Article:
THINK City has launched its latest publication, Rejuvenating The City Together: The George Town Grants Programme (GTGP), in Penang.
The book documents various aspects of the community-led urban regeneration initiative, from the projects to the grantees and more.
It is stated that a total of RM16.3mil was disbursed through grants focused on public realm improvement, capacity building, building conservation and preserving intangible heritage.
The biggest portion of the grants was towards conserving built heritage, and by the end of the GTGP in 2014, more than 80 buildings had been restored — including the Cheah Kongsi, Masjid Kapitan Keling and Ren I Tang.
Besides helping create a more vibrant and liveable city, GTGP's impact assessment also roughly created 600 direct and indirect jobs.
The pilot project's success paved the way for similar grants programmes to be introduced and implemented in Butterworth, Kuala Lumpur and Johor Baru.
At the launching ceremony at Bangunan UAB in China Street Ghaut recently, Think City chairman Datuk Anwar Fazal described the process as a 'journey of physical transformation'.
“Heritage goes beyond physical buildings, but also includes the people and community. Because without their stories, buildings don't speak,” he highlighted.
Think City was set up by Khazanah Nasional Bhd in 2009 to empower and enable citizens to play an active role in positively impacting the city and make it a place that would nurture and attract talent.
Anwar feels they have certainly achieved that aim, adding, “We're now a capacity builder and knowledge bank. What we've accomplished in Penang shows that it can be done. The future is in our hands.”
Penang Island City Council mayor Datuk Maimunah Mohd Sharif recalled a time when she walked the streets of George Town, and realised that existing guidelines had to be re-looked and revamped.
She was referring to the city's slow decline which took place over several decades earlier. It hollowed out and faced neglect and decay following the loss of its free port status in 1969.
“We've managed to turn crisis into opportunities. Today, one can feel the economic vibrancy of the world heritage site. Most importantly, it did not sacrifice the arts and culture but instead celebrated it.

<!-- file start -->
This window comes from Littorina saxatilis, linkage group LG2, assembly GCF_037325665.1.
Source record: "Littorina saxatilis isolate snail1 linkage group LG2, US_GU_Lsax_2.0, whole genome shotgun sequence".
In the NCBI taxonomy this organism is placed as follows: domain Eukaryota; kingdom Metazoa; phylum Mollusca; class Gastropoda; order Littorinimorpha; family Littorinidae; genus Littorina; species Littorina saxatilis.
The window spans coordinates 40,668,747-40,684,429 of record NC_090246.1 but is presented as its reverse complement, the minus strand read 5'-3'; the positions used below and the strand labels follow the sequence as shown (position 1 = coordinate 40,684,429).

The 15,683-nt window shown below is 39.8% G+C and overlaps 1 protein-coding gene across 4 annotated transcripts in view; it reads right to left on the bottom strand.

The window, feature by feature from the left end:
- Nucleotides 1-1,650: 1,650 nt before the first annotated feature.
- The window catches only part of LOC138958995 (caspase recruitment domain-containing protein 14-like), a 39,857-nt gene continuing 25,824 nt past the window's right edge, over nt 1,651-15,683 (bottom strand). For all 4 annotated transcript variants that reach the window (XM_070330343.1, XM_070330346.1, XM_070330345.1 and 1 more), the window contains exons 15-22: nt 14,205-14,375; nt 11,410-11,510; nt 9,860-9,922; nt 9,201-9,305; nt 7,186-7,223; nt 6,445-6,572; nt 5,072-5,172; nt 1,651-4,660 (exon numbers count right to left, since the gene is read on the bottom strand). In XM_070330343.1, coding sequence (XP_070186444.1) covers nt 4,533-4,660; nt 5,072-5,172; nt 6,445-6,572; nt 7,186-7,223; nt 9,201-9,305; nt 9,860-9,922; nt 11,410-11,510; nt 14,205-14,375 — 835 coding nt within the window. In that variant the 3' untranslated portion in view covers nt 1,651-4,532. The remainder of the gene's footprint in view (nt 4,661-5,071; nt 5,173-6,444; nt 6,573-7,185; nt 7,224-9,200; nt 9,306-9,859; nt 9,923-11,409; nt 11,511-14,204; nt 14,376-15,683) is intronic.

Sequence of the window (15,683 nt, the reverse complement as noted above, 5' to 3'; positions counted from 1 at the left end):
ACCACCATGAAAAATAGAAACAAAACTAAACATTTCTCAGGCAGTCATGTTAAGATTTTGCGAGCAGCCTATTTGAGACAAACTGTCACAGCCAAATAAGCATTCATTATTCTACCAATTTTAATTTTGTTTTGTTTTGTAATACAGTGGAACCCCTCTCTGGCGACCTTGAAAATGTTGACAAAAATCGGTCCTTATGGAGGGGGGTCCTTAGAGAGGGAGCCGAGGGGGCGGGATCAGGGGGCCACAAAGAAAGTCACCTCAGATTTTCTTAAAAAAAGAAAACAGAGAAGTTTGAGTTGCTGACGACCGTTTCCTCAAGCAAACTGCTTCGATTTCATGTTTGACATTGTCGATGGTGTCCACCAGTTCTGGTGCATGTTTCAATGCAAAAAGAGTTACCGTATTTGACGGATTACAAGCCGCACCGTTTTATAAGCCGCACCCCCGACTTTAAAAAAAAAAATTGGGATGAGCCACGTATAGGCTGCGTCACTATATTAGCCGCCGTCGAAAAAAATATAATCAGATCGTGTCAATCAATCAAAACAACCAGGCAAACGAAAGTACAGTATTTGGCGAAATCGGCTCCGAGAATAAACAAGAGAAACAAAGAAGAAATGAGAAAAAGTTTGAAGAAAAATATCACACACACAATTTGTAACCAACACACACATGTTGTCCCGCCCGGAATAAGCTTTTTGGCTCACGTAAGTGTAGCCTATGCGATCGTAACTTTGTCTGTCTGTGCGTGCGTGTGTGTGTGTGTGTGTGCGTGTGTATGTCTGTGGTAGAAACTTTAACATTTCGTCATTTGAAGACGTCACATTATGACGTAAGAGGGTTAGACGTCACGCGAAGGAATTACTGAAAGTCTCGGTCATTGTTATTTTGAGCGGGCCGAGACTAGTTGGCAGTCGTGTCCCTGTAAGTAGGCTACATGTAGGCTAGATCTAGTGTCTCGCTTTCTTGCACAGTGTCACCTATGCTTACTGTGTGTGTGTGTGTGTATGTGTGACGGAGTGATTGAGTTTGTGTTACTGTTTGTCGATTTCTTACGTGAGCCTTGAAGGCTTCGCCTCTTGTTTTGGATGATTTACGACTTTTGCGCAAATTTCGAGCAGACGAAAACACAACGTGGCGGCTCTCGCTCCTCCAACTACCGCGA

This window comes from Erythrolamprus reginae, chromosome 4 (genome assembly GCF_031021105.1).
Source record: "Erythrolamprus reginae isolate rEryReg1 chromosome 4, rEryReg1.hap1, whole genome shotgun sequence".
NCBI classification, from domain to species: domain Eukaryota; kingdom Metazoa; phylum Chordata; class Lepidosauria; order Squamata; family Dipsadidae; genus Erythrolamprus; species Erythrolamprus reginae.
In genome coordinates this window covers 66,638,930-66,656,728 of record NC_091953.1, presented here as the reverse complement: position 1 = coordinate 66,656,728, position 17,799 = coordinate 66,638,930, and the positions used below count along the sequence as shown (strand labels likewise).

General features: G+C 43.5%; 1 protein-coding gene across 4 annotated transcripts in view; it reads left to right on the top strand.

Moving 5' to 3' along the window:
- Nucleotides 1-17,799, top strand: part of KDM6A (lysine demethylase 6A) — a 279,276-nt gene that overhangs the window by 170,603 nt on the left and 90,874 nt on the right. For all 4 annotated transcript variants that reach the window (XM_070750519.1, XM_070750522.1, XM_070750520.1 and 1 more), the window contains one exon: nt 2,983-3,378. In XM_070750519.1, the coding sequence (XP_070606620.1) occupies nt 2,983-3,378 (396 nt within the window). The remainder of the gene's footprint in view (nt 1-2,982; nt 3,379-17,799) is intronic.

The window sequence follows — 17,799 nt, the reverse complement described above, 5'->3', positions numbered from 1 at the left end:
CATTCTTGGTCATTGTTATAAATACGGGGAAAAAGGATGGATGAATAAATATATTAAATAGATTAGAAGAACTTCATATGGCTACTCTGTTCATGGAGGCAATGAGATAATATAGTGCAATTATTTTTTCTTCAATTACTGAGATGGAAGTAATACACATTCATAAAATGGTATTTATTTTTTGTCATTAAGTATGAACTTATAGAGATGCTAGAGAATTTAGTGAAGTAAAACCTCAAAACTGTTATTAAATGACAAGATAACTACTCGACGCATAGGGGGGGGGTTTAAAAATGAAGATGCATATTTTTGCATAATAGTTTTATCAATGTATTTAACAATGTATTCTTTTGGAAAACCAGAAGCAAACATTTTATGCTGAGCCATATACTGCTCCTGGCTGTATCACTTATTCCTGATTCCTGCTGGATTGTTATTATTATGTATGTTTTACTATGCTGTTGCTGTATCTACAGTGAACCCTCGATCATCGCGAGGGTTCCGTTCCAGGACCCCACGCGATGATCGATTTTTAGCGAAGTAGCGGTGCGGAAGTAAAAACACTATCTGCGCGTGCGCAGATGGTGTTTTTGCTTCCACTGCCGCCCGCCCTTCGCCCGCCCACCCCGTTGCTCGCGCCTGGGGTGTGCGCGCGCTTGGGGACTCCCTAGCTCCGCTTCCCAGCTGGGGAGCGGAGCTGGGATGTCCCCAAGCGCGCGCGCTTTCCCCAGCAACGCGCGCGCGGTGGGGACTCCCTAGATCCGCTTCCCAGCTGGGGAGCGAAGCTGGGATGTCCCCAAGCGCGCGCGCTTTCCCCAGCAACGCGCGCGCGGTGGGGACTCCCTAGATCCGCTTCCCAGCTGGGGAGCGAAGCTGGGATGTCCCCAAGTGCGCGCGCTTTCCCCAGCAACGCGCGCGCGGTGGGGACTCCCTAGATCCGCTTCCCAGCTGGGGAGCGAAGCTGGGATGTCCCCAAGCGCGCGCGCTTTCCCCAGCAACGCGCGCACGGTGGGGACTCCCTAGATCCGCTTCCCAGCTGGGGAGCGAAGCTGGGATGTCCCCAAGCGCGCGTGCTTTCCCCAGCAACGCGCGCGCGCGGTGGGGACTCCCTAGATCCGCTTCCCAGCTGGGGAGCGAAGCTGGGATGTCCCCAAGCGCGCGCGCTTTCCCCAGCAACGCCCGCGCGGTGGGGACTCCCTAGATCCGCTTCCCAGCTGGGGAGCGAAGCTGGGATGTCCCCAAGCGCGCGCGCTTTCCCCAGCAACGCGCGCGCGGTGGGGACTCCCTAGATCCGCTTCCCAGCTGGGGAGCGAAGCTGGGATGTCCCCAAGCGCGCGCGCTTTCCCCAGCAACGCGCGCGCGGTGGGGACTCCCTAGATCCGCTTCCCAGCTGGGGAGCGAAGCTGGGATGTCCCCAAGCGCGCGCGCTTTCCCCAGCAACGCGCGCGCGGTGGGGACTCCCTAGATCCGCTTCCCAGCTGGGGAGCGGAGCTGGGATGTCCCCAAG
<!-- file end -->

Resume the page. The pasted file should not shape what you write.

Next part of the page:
“As mayor, I will continue to support Think City to carry on its good work in making not only George Town, but Penang as a whole, a more sustainable and liveable place,” she added in her speech.
Think City executive director Hamdan Abdul Majeed said the experiences and knowledge they gained through rejuvenating George Town, has allowed them to contribute towards similar initiatives elsewhere.
"Every project has been interesting and unique. It galvanised the community to come together to revive and celebrate our heritage spaces.
"We will continue to enhance the public realm and community spaces, whilst further protecting our intangible heritage, in the next phase of the project," he added.
The GTGP book launch also doubled up as an appreciation evening for recipients of the grant, to thank them for their contributions in reviving the city. It was accompanied by an exhibition of sketch artworks featuring the many buildings involved.
The book is not on general sale, but would be made available to interested parties at its office at Bangunan UAB. For inquiries, email email@example.com. For more about Think City and the grants programme, visit www.thinkcity.com.my.
Think City's efforts in George Town are continued through the George Town Corporation for Development and Conservation (GTCDC), a tripartite partnership with the Chief Minister Incorporated and Aga Khan Trust.
Initiatives to improve public spaces include the upgrading of backlanes in Armenian Park, conservation works at Fort Cornwallis and upgrading of the Esplanade field.
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